This isn’t an arms-length relationship. This is a formal contractual relationship with one side calling the shots.

Since they would have been quick to claim ownership for a successful outcome, in my opinion, they are responsible for what happened. At the very least “politically” responsible.

But how could they be held accountable?

In business, people say that they put their money where their mouth is. This makes sense when you risk your own money. If your business model was wrong the market will tell you by driving you out of business.

Too-large-to-fail businesses have gotten away with putting other people’s money (via bailouts) where their mouths’ are. To some degree, too, this happens in the Aid sector.

Failure is either brushed under the carpet and hidden or accepted as something expected of the complex nature of development and even celebrated as a learning opportunity (and, by the way, we are all for learning). This is partly because some funders have been too quick to celebrate any idea which promises too good to be true results.

Rarely does one hear of a researcher, a think tank, an NGO or a consultancy that has been effectively punished by the sector – the market- or directly by their funders.

A very delicate balance must be struck, of course. We do not want to stifle innovation in research and research funding but we do not want to foster of culture of impunity.

In this context, funders play (or should play) a critical role. If they are going to support an intervention on the lives of the public (and whether they should is a another issue) they must demand that their grantees acknowledge the level of risk and responsibility that they are willing to take and their funding conditions should reflect that. For example: if you are comfortable making a call on the lives of others (especially vulnerable people) then accept that failure should come along with significant business, career and/or reputational costs.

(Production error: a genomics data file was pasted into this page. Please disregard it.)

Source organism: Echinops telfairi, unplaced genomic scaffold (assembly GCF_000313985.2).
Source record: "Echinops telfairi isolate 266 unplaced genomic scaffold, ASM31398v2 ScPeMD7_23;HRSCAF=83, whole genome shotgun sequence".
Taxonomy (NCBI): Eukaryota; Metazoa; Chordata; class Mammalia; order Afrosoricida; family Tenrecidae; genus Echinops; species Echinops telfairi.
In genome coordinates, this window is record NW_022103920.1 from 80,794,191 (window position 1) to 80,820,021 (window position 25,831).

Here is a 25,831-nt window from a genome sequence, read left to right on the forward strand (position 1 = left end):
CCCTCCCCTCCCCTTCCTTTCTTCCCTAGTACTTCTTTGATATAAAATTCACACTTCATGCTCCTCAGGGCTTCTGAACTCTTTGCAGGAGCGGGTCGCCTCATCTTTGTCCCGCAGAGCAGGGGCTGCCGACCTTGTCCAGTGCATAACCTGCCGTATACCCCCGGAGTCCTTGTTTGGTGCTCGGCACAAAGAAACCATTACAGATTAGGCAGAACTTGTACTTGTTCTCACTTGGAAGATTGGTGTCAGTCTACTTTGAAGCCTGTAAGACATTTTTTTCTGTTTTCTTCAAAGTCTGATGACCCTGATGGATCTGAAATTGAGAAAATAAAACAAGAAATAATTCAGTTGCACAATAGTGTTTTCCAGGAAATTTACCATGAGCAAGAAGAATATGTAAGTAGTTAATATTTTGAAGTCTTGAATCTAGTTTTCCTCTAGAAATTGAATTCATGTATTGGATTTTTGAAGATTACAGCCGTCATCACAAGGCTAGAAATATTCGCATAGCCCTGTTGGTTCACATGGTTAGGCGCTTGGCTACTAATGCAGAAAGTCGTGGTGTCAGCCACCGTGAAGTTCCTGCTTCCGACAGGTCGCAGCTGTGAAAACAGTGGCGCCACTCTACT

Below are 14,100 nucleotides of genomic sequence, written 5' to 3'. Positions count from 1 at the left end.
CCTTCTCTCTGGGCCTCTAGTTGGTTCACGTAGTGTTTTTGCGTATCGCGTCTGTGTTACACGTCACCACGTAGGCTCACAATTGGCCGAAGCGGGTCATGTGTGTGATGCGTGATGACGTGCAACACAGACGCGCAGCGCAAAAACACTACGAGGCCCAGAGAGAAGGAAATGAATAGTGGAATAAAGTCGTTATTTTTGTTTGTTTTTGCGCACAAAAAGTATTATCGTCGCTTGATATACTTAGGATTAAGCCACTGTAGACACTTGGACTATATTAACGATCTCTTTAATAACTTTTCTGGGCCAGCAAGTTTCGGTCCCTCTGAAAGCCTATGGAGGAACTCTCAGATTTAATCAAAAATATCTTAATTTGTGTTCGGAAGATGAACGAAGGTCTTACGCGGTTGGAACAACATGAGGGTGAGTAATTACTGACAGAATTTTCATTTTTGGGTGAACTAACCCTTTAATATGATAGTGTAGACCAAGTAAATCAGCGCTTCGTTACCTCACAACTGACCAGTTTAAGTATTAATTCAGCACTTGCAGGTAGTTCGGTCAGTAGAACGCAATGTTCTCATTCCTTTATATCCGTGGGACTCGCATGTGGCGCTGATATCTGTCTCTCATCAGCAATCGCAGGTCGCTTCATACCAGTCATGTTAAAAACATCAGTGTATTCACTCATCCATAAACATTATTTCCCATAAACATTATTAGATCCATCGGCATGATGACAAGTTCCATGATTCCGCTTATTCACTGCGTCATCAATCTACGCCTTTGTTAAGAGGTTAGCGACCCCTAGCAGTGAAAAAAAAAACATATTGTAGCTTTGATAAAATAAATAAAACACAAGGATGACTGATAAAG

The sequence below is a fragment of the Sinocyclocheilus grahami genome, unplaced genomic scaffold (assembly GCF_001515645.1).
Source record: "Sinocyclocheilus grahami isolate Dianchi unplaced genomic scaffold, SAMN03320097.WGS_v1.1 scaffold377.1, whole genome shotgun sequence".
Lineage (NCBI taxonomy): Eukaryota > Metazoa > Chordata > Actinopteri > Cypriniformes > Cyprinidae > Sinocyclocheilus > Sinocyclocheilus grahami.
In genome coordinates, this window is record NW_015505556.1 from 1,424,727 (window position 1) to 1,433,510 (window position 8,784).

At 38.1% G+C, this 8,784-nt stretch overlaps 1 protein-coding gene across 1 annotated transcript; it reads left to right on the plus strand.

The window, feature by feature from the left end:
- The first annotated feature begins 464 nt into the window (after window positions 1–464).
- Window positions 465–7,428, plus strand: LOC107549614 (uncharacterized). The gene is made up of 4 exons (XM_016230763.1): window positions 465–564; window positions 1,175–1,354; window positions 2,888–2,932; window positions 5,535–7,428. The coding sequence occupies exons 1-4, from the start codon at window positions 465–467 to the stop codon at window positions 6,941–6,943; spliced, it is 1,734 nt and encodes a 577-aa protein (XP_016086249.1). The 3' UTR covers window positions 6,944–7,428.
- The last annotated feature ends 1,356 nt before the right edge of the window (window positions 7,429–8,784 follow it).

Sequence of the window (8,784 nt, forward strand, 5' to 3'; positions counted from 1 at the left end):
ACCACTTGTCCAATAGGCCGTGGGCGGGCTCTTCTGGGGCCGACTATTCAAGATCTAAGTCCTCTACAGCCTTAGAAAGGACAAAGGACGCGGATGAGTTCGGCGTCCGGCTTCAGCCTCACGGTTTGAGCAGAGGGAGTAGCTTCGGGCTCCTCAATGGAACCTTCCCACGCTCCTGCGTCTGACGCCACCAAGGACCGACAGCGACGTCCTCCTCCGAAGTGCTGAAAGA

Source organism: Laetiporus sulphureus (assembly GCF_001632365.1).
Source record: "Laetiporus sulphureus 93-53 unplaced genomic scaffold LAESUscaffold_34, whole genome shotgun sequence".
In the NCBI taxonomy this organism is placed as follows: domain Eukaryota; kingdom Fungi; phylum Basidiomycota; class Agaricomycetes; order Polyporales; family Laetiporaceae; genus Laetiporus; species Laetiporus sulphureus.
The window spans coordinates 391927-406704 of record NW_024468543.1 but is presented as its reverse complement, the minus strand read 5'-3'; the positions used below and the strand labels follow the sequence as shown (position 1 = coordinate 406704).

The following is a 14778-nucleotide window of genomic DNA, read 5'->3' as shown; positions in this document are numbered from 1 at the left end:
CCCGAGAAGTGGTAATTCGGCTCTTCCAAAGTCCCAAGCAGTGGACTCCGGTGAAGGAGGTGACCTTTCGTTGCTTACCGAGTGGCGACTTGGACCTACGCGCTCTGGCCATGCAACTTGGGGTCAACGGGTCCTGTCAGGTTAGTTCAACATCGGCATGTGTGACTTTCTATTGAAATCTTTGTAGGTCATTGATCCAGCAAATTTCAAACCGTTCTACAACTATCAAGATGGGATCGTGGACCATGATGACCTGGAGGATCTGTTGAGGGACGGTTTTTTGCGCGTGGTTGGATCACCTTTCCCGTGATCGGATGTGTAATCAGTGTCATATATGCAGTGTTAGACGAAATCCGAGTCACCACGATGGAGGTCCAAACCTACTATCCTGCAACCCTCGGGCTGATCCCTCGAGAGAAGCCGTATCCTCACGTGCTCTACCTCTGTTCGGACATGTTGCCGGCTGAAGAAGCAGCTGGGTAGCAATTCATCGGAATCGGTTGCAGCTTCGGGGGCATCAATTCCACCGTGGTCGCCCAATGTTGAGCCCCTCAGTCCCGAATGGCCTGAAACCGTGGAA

Furthermore, experiments should not be presented as successes until they have been proven, beyond doubt, to work – and have been replicated many times over. Researchers and their funders have been too quick to celebrate an interesting idea before it has been proven right: this was the case with No Lean Season which was advocated for across the world in Peru at the same time as the trial was still going on.

Failures should be quickly reported, too, and not used to promote greater scale of an idea. Peru’s MINEDULab has been hailed in conferences all over the world as a successful model to scale interventions piloted at the local level. Since it’s inception it has piloted several interventions through a partnership with JPAL and IPA. The RCTs have been successful – we trust. But according to a senior member of the team, none have been scaled. There has been zero demand form the Ministry of Education or any other public body to scale any of the successful pilots.

Since this is the whole purpose of the MINEDULab, it ought to be safe to say that it has not delivered what it was designed to do. For whatever reason: poor design, poor delivery, poor strategy, etc. But this is not how it is described by its managers, funders and campions. And in the meantime more public funds are being allocated to it and other countries are encouraged to copy the model.

“It did not work, but it works”, seems to be the message from Peru and Bangladesh.